By 1930 the community began to wane. With no new immigration, the number of foreign-born Poles declined. Not even the influx of displaced persons after World War II did much to reverse the trend. By 1970 only 6,234 Poles resided in Cleveland. In 1980 the number had risen to 8,323. By the 1990s, Poles were one of the ten largest immigrant groups coming to the U.S., their movement being spurred by economic uncertainty as Poland moved from a command to a free economy. In 1990 the U.S. census estimated that 1,635 Poles resided within Cleveland proper, making them the second largest European immigrant community (following that of the states of the former Yugoslavia) in the city. However, these immigrants were scattered throughout the area. All of the old neighborhoods, except that around Fleet Ave., had severely shrunk or disappeared as 1st-generation immigrants died and their offspring moved away. Indeed, the movement to suburban areas began as early as 1910, when Poles followed the streetcar lines out of Warszawa to the Corlett district. Other streetcar lines and automobiles permitted additional movement into GARFIELD HEIGHTS and areas near PARMA in the 1920s. Halted by the Depression and war, movement began again in the 1950s as the old neighborhoods emptied into Garfield Hts., WARRENSVILLE HEIGHTS, MAPLE HEIGHTS, and Parma. Further exacerbating the situation in the old neighborhoods was the decline of the industries around which they had been built. Many the basic industries around Fleet Ave. had closed by the end of the 1960s.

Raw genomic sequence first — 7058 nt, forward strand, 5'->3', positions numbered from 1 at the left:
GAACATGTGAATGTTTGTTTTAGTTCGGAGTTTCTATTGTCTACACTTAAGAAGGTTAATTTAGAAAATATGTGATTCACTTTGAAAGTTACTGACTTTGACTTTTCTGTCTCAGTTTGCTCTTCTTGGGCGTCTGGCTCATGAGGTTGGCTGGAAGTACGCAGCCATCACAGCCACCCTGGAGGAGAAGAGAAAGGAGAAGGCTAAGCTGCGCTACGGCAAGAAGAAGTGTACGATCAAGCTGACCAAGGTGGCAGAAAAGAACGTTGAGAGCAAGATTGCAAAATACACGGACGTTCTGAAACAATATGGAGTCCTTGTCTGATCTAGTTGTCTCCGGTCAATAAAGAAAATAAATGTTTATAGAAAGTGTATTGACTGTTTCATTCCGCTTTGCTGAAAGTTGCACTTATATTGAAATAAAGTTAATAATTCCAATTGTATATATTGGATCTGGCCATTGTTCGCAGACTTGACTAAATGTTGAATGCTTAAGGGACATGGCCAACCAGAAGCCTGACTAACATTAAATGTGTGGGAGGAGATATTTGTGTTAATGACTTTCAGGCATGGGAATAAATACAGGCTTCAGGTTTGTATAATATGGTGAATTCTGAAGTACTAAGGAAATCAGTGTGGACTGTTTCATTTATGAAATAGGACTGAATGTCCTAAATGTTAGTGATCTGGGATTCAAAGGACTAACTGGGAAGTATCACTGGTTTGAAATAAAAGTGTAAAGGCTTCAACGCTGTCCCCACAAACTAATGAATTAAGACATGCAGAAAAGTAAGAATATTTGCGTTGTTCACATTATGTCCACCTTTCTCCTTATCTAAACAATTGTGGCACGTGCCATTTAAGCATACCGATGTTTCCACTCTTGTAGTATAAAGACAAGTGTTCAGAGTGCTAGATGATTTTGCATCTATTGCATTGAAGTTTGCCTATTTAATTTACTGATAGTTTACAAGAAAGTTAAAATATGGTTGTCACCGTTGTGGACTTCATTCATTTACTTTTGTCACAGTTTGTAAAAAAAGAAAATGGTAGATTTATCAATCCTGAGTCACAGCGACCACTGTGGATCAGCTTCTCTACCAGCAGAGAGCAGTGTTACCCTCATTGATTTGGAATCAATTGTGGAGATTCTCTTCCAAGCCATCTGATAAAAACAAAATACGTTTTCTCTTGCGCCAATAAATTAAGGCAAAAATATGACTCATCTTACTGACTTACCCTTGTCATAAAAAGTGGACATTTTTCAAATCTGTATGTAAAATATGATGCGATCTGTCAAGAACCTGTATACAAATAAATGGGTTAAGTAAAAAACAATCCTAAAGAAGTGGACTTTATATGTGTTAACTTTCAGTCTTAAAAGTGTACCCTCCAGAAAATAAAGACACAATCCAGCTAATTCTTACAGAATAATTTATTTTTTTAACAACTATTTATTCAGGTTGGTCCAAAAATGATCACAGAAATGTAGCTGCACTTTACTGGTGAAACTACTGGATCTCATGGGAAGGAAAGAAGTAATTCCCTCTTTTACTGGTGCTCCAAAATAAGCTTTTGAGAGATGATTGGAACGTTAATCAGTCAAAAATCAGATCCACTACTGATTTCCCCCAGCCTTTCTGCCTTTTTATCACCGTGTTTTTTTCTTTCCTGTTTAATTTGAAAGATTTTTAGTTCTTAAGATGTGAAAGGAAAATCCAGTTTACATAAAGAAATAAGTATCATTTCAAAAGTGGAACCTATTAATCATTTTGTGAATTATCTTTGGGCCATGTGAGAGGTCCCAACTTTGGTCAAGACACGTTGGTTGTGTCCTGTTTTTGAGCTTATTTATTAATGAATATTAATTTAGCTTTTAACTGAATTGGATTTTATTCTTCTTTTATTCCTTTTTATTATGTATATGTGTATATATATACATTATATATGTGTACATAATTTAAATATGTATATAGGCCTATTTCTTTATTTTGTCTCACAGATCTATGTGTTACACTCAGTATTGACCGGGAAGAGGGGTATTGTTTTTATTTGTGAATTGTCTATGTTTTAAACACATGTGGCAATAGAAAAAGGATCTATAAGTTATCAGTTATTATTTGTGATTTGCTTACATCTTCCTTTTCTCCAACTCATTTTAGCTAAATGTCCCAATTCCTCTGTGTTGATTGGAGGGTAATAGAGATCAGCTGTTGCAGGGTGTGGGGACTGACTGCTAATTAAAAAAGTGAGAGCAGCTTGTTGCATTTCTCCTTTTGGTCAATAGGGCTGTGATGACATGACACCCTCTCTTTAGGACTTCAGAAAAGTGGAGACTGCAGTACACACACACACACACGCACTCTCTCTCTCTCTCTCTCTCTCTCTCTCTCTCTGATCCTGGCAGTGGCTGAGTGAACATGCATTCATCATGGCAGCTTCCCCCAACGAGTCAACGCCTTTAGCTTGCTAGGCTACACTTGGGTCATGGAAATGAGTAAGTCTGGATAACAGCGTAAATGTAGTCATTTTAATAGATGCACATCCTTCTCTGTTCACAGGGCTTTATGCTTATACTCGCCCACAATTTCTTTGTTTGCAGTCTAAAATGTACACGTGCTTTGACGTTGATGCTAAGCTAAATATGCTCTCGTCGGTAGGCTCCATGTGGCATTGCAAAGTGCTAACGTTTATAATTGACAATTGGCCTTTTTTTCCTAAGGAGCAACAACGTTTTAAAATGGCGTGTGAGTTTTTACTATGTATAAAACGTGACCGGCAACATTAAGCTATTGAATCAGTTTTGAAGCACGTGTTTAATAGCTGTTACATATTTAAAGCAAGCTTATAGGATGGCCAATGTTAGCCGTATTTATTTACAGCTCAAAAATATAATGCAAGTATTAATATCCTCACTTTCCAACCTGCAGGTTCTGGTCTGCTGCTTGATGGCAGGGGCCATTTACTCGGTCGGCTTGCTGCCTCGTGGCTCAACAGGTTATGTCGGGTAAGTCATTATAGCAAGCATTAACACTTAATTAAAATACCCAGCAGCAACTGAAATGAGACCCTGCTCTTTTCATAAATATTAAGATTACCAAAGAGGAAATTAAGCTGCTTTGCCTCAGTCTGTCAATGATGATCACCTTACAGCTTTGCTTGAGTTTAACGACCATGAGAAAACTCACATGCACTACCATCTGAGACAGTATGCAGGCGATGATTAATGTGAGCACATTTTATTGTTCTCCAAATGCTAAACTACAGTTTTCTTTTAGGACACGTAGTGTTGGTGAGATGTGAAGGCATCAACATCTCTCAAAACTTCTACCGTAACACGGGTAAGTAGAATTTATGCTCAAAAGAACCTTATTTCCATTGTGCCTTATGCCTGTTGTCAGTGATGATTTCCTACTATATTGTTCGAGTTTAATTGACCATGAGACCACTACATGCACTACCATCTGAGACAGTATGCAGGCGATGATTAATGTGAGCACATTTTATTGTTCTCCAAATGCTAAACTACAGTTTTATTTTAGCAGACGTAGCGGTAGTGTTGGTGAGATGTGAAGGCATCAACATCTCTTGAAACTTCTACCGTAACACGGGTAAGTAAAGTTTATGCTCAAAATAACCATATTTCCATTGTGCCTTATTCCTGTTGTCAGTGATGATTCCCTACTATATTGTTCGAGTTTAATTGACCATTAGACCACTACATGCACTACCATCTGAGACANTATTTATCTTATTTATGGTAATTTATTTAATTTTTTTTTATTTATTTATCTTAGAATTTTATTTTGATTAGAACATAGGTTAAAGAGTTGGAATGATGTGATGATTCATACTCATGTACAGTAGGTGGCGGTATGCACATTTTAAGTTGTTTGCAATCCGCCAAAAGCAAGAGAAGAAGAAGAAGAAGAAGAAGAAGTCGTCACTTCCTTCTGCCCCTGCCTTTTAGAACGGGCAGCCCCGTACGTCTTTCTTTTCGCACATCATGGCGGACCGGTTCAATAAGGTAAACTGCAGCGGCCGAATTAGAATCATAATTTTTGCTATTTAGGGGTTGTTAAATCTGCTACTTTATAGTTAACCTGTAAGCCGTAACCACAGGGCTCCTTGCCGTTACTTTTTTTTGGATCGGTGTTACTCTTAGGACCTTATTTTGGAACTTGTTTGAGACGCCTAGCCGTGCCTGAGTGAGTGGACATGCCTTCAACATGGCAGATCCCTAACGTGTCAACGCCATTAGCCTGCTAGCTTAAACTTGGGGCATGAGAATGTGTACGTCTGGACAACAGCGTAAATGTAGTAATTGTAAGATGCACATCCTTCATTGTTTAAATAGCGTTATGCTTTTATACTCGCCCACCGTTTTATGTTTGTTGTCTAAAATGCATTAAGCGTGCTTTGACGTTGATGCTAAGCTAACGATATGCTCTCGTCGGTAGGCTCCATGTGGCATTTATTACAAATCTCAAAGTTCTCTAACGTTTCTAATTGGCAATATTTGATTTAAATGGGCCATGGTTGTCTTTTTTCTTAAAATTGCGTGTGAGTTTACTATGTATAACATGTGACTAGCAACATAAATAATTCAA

Despite the decline of the pioneer Polish neighborhoods, all of the city’s Polish Catholic churches remained active as of 1995, a testament to the central position of the Roman Catholic church in the culture. However, most of those attending some of the churches came from suburban homes to do so; whether their offspring continue the tradition is very much in doubt, and it is likely that all of the old neighborhoods, except that along Fleet Ave., will have totally disappeared by the next century. The continued life of Warszawa–Slavic Village–cannot, however, depend on the restricted immigration from Poland or upon nearby industrial opportunities; the area’s residents must make their heritage a viable attraction for tourists, middle-income home buyers, and the nostalgic descendants of the area’s founders.
John J. Grabowski
Western Reserve Historical Society
Coulter, Charles W. The Poles of Cleveland (1919).
Grabowski, John J., et al. Polish Americans and Their Communities of Cleveland (1976).
U.S. Works Projects Admin. “The Poles of Cleveland” (unpublished manuscript, 1941, WRHS).